CARP Institutional Assessment in a Post-2008 Transition Scenario: Implications for Land Administration and Management (LAM)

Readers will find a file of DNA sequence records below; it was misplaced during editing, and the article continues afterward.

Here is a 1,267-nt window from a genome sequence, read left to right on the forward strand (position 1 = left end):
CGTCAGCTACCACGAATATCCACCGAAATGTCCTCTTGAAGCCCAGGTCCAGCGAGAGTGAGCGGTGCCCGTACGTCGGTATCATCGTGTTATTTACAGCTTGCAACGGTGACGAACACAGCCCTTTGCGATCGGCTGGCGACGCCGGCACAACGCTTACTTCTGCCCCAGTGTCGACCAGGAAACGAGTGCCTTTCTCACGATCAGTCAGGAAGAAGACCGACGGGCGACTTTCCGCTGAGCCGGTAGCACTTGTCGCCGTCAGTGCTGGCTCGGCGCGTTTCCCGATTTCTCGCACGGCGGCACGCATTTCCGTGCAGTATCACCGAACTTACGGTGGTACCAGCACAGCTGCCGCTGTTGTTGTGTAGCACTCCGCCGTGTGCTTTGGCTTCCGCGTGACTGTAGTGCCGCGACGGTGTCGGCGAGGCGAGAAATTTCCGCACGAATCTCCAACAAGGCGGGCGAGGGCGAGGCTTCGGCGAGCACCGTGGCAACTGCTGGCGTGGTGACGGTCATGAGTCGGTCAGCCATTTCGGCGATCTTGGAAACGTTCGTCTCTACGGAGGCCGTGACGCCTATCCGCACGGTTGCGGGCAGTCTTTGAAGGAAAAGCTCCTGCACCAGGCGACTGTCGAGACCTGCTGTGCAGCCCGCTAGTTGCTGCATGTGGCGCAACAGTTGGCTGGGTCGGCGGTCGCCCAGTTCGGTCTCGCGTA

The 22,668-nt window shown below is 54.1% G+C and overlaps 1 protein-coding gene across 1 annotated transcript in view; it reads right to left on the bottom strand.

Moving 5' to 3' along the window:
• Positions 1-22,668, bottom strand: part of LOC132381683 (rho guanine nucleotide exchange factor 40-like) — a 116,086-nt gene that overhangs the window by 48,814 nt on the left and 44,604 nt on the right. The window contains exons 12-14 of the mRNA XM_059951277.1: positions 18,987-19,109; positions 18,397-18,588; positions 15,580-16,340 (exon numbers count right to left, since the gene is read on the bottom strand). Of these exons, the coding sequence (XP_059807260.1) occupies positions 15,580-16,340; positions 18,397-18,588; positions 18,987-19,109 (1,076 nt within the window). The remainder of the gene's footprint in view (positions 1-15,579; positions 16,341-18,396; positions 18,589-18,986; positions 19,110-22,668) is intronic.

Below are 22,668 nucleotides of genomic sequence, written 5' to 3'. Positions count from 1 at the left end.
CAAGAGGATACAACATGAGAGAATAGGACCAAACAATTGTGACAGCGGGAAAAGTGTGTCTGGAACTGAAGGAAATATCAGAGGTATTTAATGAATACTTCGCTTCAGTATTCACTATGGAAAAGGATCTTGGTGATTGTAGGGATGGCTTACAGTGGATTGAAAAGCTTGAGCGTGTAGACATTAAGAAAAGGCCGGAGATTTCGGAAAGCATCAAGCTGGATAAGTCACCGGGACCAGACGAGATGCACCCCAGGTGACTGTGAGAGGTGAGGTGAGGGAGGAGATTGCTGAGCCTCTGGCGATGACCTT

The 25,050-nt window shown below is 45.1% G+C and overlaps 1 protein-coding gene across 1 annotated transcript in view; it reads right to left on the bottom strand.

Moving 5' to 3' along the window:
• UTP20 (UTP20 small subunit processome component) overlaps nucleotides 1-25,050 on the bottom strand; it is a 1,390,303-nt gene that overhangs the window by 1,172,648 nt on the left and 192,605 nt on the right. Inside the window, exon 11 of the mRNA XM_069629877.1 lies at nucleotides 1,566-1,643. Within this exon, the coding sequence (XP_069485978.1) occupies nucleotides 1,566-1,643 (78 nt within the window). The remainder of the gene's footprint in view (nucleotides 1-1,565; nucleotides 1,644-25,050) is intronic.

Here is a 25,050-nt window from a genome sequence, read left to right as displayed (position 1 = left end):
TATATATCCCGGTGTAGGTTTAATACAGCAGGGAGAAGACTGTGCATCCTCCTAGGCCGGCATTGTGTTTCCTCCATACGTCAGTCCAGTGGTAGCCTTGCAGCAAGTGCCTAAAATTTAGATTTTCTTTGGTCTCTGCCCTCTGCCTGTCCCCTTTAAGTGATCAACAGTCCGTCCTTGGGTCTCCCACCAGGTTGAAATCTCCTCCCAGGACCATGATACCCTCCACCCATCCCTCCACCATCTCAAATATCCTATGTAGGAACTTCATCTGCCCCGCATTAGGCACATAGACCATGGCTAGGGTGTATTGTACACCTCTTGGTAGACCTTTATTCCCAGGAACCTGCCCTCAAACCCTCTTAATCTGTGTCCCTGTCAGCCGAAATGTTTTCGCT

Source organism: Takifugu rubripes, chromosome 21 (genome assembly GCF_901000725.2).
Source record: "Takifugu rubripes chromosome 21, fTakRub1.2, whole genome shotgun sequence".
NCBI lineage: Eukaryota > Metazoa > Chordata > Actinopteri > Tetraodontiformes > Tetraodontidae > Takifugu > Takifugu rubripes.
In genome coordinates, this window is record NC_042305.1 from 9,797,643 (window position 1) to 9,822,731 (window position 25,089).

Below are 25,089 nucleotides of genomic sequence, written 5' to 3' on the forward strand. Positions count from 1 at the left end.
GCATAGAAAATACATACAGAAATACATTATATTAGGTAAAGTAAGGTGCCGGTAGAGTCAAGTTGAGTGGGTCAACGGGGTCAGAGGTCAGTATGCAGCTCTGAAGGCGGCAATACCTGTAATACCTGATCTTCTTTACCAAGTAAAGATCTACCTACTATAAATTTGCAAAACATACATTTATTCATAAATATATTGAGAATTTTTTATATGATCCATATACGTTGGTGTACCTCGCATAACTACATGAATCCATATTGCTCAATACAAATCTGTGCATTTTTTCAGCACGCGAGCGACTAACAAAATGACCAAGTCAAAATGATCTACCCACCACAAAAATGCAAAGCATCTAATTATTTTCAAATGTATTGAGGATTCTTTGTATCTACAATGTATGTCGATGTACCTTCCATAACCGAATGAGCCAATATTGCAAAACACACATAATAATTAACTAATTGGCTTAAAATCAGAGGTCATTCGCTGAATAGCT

The objective of this paper is to present the land administration and management (LAM) issues on CARP and determine the necessary institutional reforms on LAM in view of CARP expiration in 2008. The paper discussed the adverse effects brought about by weak land policy and poor land administration on attaining the objectives of CARP. The poor land records, the lack of information sharing among government land agencies, the tedious land titling and registration process, the unclear land policies have resulted not only in prolonged implementation of the program but also flawed land redistribution and incomplete transfers of property rights. These outcomes evolved second-generation issues as “unperfected” titles are traded despite the restrictions imposed by the land reform law. The current LAM in the country showed that the system cannot handle the land transactions that evolve and continue to evolve from hundreds and thousands of transactions involving CARP-awarded lands. There is a need to restore not only the confidence on Torrens system of titling on agriculture lands but also to restore the functioning of the rural land market. This is a key challenge on LAM since it would require reconciling information from key land agencies and including that of the LandBank. It will also require legislative actions on land market regulations, land use policy, and land administration in the country.
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